Family caregivers provide a vital service: Part 2

Family caregivers provide a vital service and need to practice quality self-care to succeed.

As it was mentioned in part one of this series about the importance and value of informal family caregiving, caregivers often experience depression as well as physical health challenges. In a Family Caregiver Alliance 2006 report, Caregiver Assessment: Voices and Views from the Field Caring, it says that caring for persons with dementia can impact a person’s immune system for up to three years after their caregiving experience ends, increasing their chances of developing a chronic illness themselves.

In the National Alliance for Caregiving and AARP 2009 report, Caregiving in the U.S., it states that 17 percent of caregivers feel their health in general has gotten worse as a result of their caregiving responsibilities. The report also says that studies have found that 23 percent of family caregivers who have been providing care for five years or more report their health is fair or poor.

Michigan State University Extension says that caregivers need to make their own care their first priority. It isn’t possible to be an effective caregiver for others without taking responsibility to keep their own well-being in mind. But, because of the constant demands of family caregiving, it is often difficult to include self-care in the daily list of responsibilities.

It is important to keep self-care simple. Stick with the basics. According to the National Center of Caregiving at the San Francisco-based Family Caregiver Alliance, it is vital to focus on the following basic self-care practices:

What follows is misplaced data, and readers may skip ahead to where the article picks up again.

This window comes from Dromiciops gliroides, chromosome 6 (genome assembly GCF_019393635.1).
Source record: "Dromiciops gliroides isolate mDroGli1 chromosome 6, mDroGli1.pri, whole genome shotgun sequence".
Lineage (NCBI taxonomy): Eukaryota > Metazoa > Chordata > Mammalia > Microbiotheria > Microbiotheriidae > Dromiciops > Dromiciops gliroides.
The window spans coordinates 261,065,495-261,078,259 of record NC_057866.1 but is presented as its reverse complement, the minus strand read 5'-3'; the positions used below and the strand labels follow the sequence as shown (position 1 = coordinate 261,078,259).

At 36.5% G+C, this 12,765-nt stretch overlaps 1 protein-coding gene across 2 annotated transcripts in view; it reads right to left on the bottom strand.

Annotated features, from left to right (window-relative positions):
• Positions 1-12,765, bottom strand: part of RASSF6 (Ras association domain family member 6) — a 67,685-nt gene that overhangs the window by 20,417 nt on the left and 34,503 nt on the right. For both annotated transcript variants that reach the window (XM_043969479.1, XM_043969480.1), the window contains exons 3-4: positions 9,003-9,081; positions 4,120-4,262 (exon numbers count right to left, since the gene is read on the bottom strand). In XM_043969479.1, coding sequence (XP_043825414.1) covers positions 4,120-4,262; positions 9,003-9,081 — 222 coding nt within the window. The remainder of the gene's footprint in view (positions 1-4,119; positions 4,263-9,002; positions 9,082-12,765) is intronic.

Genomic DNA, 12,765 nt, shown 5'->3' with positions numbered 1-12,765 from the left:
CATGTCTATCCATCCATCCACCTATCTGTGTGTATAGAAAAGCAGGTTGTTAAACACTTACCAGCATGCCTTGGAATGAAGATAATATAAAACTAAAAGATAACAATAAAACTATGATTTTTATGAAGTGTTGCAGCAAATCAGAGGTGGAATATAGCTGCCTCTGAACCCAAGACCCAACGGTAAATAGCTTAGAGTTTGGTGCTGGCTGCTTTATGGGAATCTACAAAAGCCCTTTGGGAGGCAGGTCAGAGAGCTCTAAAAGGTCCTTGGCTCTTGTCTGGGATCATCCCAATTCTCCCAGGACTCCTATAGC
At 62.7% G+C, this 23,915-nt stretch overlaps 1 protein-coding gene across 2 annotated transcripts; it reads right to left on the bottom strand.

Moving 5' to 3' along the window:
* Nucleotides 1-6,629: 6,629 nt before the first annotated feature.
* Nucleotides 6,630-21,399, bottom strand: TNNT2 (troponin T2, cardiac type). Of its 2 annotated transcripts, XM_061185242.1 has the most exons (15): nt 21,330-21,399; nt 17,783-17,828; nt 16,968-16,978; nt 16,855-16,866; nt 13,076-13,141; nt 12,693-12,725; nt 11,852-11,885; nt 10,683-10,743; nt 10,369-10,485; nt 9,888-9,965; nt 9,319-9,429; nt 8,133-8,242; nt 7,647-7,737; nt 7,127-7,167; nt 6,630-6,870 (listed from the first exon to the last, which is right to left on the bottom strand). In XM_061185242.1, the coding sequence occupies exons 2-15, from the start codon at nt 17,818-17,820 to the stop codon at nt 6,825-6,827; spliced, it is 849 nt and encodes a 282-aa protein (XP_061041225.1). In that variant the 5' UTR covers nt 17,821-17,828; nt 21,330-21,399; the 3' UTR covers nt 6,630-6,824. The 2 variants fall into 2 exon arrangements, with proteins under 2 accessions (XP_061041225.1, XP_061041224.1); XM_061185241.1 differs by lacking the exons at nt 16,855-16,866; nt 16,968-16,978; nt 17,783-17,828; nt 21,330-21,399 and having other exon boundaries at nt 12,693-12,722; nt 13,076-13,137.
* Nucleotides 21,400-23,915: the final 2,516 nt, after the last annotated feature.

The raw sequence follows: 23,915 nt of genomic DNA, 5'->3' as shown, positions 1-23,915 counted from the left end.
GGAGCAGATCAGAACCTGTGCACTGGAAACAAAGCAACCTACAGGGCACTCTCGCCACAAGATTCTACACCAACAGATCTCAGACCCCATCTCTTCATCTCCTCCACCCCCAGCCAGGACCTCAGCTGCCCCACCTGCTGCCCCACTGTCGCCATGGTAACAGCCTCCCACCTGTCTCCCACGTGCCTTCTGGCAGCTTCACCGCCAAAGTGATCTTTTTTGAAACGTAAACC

• Learn and use stress-reduction techniques.
  • Attend to your own healthcare needs.
  • Get proper rest and nutrition.
  • Exercise regularly.
  • Take time off without feeling guilty.
  • Participate in pleasant, nurturing activities.
  • Seek and accept the support of others.
  • Seek supportive counseling when you need it, or talk to a trusted counselor or friend.
  • Identify and acknowledge your feelings.
  • Change the negative ways you view situations.
  • Set goals.

All of these activities are easier to accomplish with the support of family, friends and community resources. Reaching out to others to gather support for your family caregiving efforts can mean the difference between the normal caregiver burden and disastrous caregiver burnout. Contact your local MSU Extension office, your county commission on aging or the regional Area Agency on Aging to locate community resources to support your valiant efforts at family caregiving and self-care.

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